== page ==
Left: Gilded wood carving from St. Barnabas, Pimlico. Right: Angels holding a scroll on the Organ in the Chapel of the Holy Sepulcher. Designed by by John Ninian Comper. After 1893. Location: G. E. Street's St. Mary Magdalene in Paddington, London. [Click on images to enlarge them.]
Behind this case was apprehension about national identity. Was the Church Protestant or Catholic, English or Roman? That was one arena of the family fight but there were others. Peter Marsh points out that ritualist innovations had an empowering effect on working class parishioners, with the most accepting London neighborhoods for church innovations being the so-called slums, where “rich worship offered a solitary source of beauty among desolation” (114). Another battleground was in Punch. When a family fight gets going, how the others act and what they look like are the first targets. So we find plenty of cartoons that bring together “smart” readers from a swath of British life--old-line families, the new bourgeoisie and free-thinking liberals-- to have a laugh at the Ritualists. Articles and gossip put down the “trifling” churchmen with that age-old slur, a “want of manliness.” In Punch, their priest with a receding chin is snubbed by John Bull and his associates.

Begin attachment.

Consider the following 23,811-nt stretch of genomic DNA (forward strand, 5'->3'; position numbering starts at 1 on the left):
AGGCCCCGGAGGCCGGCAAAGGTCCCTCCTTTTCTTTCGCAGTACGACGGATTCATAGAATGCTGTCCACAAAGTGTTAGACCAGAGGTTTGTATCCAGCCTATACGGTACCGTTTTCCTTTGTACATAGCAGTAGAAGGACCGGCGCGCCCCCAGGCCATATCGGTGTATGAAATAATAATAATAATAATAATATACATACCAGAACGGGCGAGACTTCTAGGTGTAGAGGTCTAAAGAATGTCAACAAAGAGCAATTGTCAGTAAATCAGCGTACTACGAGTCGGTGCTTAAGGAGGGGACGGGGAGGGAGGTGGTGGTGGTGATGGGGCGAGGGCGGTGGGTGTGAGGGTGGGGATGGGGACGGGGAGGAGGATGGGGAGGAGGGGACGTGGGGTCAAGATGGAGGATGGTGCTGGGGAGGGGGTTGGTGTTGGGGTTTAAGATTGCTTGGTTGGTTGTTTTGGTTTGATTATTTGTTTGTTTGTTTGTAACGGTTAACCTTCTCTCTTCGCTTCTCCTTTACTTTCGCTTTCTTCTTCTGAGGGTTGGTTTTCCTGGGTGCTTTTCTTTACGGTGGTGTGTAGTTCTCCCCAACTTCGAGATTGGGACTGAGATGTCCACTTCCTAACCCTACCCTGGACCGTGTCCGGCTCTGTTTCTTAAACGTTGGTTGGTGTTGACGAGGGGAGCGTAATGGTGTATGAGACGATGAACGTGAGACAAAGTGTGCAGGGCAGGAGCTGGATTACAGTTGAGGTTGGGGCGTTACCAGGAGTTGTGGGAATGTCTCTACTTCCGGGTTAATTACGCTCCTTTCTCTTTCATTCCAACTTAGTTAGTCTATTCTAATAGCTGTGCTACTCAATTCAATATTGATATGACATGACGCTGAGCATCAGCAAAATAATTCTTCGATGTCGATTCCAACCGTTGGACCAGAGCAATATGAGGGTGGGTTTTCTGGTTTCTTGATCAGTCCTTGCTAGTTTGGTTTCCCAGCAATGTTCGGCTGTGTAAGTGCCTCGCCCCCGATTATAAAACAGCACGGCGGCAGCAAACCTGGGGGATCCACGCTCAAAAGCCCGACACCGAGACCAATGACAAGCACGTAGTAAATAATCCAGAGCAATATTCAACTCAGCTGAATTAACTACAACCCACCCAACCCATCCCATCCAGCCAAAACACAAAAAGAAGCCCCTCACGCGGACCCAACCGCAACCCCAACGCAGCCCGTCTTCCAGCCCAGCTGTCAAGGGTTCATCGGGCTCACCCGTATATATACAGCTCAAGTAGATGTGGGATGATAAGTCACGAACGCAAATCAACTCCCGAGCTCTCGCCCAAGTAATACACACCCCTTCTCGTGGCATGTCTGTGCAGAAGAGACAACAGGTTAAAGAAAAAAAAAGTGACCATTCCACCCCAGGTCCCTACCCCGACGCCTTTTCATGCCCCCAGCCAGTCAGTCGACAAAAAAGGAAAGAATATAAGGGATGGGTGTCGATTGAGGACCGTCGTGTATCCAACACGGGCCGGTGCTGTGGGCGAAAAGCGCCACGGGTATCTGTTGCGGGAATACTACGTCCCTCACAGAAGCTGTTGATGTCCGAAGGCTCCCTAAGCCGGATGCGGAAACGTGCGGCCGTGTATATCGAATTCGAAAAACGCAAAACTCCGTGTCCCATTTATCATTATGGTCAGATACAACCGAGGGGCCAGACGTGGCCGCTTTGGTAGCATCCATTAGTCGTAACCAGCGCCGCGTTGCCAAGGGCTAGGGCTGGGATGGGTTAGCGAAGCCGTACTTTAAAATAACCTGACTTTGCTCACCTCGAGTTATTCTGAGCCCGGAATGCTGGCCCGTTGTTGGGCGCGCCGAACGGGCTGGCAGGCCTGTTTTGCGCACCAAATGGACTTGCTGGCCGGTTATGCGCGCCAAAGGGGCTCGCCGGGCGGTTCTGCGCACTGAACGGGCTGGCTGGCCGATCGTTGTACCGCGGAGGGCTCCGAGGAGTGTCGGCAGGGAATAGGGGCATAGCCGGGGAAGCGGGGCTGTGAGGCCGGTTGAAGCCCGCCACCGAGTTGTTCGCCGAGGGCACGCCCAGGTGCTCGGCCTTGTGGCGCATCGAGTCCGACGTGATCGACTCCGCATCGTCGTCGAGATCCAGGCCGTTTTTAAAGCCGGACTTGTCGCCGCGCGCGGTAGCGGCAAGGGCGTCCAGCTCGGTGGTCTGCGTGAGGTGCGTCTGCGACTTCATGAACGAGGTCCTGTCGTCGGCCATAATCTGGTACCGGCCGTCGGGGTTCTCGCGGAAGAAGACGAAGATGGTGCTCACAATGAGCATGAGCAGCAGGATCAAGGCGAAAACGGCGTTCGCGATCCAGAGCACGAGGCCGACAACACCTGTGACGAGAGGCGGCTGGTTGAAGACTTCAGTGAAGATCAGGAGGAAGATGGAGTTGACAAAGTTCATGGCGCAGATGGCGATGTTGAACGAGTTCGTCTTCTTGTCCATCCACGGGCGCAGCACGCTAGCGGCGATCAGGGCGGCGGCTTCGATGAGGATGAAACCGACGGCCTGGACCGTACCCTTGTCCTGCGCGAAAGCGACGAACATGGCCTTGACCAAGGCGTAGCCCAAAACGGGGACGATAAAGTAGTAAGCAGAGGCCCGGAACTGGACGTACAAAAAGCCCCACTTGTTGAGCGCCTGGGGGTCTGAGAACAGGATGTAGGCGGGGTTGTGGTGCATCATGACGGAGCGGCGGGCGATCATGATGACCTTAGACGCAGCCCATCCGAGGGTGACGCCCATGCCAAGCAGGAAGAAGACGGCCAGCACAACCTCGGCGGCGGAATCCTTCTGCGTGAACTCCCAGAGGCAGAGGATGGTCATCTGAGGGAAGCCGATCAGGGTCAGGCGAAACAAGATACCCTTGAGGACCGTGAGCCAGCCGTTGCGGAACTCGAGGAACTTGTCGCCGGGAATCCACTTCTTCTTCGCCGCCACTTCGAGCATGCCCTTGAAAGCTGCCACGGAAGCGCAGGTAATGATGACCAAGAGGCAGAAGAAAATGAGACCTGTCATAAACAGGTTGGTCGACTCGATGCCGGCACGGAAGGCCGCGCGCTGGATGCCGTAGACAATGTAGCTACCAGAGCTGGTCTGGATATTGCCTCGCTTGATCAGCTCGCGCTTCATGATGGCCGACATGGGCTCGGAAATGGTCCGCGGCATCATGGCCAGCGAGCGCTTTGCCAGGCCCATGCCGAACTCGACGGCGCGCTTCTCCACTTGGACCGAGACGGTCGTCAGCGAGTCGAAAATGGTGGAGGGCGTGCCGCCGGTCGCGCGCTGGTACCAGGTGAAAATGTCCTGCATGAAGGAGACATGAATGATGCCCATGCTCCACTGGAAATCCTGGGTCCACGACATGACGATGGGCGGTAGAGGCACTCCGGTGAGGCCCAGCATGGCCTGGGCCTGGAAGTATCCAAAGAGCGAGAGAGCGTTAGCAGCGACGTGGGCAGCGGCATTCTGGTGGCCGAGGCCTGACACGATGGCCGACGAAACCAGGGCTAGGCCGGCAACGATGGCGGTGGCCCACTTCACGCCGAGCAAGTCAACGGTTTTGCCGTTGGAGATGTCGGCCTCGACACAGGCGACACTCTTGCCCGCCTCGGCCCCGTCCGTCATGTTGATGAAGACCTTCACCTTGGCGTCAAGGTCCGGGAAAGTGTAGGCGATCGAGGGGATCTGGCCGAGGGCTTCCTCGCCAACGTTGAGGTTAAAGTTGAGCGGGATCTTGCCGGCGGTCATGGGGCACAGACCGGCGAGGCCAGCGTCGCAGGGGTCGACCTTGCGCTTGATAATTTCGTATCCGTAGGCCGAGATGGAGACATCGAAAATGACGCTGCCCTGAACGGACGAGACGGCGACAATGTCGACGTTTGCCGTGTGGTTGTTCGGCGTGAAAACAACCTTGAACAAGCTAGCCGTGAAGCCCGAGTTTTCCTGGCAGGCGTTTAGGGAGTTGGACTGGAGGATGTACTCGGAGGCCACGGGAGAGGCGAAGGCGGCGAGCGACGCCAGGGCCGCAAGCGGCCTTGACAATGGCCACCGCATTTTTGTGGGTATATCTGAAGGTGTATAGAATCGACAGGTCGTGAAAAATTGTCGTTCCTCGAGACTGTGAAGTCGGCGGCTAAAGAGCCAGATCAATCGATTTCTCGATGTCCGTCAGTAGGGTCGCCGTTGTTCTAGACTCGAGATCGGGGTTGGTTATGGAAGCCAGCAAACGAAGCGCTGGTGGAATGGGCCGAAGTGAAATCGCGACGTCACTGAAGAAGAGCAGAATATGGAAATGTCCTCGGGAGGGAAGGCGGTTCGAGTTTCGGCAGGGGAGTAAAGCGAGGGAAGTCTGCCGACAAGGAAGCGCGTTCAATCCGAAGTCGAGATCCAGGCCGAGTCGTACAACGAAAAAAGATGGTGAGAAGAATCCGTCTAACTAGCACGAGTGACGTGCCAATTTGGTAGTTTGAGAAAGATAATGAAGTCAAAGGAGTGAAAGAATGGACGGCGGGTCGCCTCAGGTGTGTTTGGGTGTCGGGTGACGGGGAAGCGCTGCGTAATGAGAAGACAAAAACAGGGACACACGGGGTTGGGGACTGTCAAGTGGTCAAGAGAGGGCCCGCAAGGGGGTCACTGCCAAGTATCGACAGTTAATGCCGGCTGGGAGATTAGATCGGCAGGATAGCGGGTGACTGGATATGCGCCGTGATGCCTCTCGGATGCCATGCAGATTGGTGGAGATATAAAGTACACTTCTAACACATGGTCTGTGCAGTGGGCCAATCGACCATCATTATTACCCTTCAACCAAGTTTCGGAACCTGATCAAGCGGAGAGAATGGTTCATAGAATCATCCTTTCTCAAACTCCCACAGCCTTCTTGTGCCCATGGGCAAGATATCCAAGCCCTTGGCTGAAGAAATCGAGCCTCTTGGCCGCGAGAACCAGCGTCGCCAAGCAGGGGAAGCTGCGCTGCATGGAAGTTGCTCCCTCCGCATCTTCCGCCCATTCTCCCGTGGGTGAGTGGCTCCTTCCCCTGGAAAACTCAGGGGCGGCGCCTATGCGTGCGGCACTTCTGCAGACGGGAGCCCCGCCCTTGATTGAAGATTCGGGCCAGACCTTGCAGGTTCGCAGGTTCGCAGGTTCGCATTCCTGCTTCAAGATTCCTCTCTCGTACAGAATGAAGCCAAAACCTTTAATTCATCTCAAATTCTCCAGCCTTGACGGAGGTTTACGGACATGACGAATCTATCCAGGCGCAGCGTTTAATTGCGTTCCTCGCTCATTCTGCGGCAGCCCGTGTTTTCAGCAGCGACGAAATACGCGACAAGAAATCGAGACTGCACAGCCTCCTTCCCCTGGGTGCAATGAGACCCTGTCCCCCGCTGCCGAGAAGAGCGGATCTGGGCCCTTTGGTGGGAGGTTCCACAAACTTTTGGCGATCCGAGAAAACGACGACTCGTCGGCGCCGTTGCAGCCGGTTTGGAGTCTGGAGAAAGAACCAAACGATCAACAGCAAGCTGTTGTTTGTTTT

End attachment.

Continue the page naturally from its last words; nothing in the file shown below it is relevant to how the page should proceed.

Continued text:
Punch cartoons mocking Ritualism: Left: Over the Way (17 November 1866). Right: Pernicious Nonsense (November 3, 1866). [Click on images to enlarge them.]
As a Ritualist priest walks by swinging a censer out of which pours incense smoke, John Bull, the symbol of England, tells the assembled clergymen: “I pay your reverences to look after my establishment, and if you neglect your duty, I shall see to it myself.” In another cartoon of 1866, “Dr. Protestant,” tall and stern (and possibly a portrait of John Knox), makes his own aesthetic pronouncement. He tells a group of small Ritualist priests with the same receding chins, “Take your gewgaws…. I won't have them,” another allusion to the controversy over the visual component of the church service. Unfortunately, there is a tradition for this type of thing. A Tate Gallery exhibition of 2013 showed the knotty problem having roots at least back to the iconoclasm of the 1640s when the Puritan government ordered functionaries to deface or destroy religious art it condemned as ‘monuments of superstition and idolatry.” Though the Victorian reaction to Ritualism was more civilized, it is part of an ongoing argument over what is right in moments of worship for the English to look at.